Content warning: We use the word fat in this post. Did you know that rather than using medically loaded terms like “obese” or “overweight,” many fat activists treat the word “fat/Fat” as a valid and celebrated part of their self-identity, granting neutral and/or positive connotations to the term. As a team with some bigger bodied folks, we also celebrate the use of this term! We fat, we curvy, we bootylicious. Want to learn more about this? Check out our friend Vinny’s amazing work over at Fierce Fatty.
Navigating pregnancy as a fat individual or someone curious about pregnancy should be met with understanding, support, and evidence-based care. Unfortunately, pervasive myths and misconceptions about fat fertility persist, contributing to societal stigmas and potential disparities in healthcare. Fatphobia and anti-fat bias in fertility and pregnancy is real and very harmful for those who experience it. In striving for better reproductive healthcare inclusivity, let’s debunk five common myths associated with fat people and pregnancy, shedding light on the diverse and positive experiences that deserve recognition and respect.
First, let’s break down what fatphobia/anti fat bias is:
Anti-fat bias refers to negative attitudes, beliefs, stereotypes, and discrimination aimed at individuals perceived to have a larger body size. This bias often stems from societal norms and beauty standards that prioritize a specific body type, leading to the stigmatization of those who don’t conform to these ideals. People facing anti-fat bias may encounter prejudice in various aspects of life, such as employment, healthcare, education, and social interactions. This bias can contribute to the perpetuation of discrimination based on body size, body shaming, and unequal treatment. Addressing anti-fat bias involves promoting body positivity, challenging stereotypes, and fostering a more inclusive and accepting society.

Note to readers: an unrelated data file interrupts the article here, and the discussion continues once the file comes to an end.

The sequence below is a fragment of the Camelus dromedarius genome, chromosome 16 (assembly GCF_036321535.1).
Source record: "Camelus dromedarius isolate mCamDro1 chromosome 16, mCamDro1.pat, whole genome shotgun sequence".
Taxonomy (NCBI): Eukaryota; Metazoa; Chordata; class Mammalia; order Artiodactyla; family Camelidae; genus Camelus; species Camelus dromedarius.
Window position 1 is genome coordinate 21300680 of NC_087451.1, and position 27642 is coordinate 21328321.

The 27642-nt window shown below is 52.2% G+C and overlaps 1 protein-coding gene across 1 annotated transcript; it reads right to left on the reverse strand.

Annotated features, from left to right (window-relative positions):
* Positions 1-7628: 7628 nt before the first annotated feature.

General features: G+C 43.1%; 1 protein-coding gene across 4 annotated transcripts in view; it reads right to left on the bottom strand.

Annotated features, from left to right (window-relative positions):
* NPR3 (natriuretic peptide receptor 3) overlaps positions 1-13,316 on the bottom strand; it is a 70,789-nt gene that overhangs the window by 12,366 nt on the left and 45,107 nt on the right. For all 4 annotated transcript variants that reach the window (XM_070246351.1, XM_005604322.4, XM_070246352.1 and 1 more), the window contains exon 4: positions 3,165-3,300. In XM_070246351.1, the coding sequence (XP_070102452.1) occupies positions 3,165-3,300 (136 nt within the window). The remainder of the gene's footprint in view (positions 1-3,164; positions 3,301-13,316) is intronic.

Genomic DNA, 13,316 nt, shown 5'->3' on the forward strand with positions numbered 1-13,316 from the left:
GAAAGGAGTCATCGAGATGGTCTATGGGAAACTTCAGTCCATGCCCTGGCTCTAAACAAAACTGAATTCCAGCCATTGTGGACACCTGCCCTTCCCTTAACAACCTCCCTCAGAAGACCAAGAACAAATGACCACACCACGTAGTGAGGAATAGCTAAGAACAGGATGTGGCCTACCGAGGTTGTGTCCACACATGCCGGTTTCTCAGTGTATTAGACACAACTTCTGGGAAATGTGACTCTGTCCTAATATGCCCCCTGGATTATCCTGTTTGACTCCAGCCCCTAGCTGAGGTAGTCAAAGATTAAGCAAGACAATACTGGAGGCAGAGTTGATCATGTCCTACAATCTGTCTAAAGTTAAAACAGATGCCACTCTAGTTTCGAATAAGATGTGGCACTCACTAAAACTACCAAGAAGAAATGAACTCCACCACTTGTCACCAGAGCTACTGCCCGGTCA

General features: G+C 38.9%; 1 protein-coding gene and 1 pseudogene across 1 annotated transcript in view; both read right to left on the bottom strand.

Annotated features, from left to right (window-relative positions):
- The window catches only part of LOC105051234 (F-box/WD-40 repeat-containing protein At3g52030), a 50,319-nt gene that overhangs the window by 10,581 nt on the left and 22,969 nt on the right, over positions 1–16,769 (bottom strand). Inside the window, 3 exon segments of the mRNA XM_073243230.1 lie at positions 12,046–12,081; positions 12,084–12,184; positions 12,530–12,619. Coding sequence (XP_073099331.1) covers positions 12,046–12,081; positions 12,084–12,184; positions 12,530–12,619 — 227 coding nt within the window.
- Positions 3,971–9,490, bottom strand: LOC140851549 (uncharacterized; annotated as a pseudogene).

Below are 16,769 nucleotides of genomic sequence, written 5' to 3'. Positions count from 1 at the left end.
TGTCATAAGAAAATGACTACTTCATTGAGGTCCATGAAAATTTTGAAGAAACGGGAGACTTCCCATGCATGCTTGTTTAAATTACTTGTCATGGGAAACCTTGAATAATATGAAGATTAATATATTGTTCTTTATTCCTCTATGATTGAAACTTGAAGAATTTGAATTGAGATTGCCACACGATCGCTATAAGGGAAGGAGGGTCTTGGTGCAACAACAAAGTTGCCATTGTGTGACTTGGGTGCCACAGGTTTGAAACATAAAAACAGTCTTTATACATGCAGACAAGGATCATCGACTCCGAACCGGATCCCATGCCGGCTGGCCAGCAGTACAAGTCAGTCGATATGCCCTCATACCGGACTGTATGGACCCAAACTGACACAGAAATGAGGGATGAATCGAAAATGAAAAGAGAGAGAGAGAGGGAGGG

Myth 1: Fat People Can’t Conceive Easily
Fertility is diverse, and body size doesn’t inherently hinder conception. Many fat individuals successfully conceive, challenging the notion that higher body weight is a significant barrier to fertility.
Myth 2: Weight Loss Guarantees Fertility Improvement
The assumption that weight loss is a universal solution for fertility overlooks the complexity of individual experiences. While lifestyle changes can positively influence fertility, it’s not the only factor at play, and fertility challenges are multifaceted.
Myth 3: Pregnancy Complications Are Inevitable for Fat Individuals
While some risks may exist, it’s a misconception that fat individuals will inevitably face complications during pregnancy. Proper prenatal care, monitoring, and support contribute significantly to positive outcomes, challenging the stereotype of inevitable complications.
Myth 4: Fat Individuals Have Lower IVF Success Rates
Assumptions that fat individuals have lower success rates with in vitro fertilization (IVF) oversimplify the complexities of fertility treatment outcomes. Research suggests diverse outcomes for individuals of all sizes undergoing IVF, challenging this particular myth.
Myth 5: Fat Bodies Can’t Support a Healthy Pregnancy
The belief that fat bodies are incapable of sustaining a healthy pregnancy is unfounded. Bodies of all sizes can nurture and support a positive pregnancy with proper care, challenging societal perceptions that link body size to pregnancy outcomes.
As Nicola Salmon says “Having a higher BMI can increase the likelihood of complications during pregnancy but it’s much more complicated the narrative of “fat is bad, thin is good”. There is some evidence that shows that as your BMI increases so does the rate of pregnancy complications, such as pregnancy loss, gestational diabetes and pre-eclampsia. But not all the evidence supports this. There has also been no biological mechanism that has been found that explains this possible link. None of the research into risk of pregnancy complication for folks in bigger bodies takes into account the stigma that fat folks face during pregnancy, which has a measurable impact on their physical and mental health, including increasing inflammation and stress hormones.”